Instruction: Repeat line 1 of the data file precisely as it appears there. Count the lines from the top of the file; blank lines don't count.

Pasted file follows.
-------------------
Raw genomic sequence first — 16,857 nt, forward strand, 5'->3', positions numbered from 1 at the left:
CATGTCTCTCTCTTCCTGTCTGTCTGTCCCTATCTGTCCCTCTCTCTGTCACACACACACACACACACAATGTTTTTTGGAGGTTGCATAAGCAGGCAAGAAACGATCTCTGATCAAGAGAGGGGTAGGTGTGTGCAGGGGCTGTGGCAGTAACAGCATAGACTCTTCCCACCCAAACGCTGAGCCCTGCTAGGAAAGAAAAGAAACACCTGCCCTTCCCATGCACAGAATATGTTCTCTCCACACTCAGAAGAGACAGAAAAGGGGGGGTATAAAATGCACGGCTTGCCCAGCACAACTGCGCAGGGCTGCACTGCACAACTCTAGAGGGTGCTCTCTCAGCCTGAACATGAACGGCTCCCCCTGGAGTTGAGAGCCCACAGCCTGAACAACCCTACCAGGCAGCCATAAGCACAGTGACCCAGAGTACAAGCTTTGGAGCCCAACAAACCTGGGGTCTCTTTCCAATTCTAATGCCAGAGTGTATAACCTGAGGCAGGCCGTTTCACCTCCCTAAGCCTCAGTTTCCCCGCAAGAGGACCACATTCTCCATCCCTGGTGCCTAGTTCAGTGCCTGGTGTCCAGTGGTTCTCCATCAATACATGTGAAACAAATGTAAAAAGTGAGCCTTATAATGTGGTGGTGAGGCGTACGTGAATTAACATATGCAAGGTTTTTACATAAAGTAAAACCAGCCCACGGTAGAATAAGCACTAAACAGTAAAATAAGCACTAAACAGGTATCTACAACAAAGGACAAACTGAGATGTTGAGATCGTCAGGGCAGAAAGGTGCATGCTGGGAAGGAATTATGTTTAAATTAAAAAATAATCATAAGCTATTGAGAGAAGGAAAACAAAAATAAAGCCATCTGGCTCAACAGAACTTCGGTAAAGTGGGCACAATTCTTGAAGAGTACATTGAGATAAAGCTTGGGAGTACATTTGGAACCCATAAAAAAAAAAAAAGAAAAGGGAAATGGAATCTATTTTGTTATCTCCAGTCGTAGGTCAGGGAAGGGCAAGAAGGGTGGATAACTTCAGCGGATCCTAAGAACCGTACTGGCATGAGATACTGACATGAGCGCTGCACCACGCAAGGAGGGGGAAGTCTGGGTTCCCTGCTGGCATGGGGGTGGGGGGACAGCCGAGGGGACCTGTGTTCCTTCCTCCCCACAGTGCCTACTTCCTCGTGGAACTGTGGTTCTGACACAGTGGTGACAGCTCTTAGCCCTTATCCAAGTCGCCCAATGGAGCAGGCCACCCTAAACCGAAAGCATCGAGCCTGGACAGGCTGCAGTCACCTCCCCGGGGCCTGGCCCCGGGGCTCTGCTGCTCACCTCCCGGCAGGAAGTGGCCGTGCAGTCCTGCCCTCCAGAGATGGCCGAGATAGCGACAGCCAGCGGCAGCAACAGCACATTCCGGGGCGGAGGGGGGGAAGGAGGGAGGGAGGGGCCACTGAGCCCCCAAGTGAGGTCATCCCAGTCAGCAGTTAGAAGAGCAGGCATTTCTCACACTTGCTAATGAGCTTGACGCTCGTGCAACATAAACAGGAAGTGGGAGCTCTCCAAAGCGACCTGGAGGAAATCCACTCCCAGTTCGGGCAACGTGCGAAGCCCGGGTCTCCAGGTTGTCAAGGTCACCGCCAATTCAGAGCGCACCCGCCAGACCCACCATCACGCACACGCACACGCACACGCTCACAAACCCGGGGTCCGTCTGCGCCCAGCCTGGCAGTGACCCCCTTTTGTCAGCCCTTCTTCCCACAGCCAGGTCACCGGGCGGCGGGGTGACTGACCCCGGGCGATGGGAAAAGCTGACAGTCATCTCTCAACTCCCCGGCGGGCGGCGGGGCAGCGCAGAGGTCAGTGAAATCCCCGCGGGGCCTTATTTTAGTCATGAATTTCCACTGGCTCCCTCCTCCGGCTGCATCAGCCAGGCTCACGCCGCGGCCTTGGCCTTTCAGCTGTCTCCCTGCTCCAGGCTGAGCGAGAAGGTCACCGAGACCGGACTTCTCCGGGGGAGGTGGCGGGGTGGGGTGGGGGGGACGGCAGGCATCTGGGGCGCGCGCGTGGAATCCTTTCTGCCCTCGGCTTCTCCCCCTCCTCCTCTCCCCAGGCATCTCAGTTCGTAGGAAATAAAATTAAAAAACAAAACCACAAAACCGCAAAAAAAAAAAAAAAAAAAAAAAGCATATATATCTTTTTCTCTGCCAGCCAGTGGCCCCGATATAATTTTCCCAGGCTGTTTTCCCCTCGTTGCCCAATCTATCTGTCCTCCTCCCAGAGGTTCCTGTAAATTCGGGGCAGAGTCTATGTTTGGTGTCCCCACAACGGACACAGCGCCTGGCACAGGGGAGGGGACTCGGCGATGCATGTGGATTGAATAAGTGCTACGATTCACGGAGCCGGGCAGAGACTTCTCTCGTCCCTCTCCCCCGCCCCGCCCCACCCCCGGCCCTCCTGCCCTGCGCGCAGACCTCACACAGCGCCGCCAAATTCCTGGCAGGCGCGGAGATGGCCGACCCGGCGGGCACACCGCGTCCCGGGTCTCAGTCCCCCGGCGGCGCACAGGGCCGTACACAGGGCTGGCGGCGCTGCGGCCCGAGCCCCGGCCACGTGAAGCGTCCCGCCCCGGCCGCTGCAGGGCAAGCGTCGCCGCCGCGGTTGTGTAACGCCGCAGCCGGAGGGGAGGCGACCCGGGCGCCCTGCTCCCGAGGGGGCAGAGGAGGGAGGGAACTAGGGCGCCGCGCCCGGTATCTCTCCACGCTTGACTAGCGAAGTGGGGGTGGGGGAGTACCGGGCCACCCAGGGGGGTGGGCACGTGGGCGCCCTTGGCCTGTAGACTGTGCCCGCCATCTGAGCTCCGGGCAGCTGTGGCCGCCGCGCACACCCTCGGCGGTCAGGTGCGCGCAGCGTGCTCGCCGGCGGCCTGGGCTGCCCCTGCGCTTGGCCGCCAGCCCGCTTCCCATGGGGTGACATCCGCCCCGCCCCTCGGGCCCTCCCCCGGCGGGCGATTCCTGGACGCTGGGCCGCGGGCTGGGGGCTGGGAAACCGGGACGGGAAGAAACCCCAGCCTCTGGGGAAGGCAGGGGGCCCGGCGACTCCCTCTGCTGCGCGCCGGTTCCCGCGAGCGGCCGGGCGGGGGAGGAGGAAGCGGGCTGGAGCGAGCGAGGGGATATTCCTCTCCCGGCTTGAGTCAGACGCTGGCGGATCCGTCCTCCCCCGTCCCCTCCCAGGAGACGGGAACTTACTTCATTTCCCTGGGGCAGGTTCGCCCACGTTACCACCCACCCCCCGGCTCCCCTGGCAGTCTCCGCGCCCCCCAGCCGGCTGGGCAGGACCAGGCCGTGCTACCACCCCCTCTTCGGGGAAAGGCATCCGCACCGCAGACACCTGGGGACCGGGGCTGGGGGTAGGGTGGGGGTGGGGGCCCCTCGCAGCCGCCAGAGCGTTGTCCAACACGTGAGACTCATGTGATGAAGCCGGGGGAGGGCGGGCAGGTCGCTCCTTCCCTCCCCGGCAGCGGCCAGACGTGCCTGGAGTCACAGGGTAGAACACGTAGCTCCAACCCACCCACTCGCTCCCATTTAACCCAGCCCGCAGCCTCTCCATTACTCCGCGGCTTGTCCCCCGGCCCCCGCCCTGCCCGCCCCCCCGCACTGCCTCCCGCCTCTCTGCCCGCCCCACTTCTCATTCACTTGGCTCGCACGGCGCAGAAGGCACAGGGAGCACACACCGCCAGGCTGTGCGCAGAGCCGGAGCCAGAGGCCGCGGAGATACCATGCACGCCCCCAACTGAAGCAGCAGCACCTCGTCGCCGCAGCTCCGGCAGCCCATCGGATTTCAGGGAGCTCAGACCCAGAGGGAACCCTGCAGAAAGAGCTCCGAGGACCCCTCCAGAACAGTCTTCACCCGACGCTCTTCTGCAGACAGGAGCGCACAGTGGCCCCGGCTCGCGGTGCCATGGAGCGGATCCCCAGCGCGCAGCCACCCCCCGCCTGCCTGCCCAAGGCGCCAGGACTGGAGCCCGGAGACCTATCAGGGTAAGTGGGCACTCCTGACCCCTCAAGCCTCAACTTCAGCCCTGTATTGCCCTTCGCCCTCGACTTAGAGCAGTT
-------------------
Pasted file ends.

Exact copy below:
Raw genomic sequence first — 16,857 nt, forward strand, 5'->3', positions numbered from 1 at the left: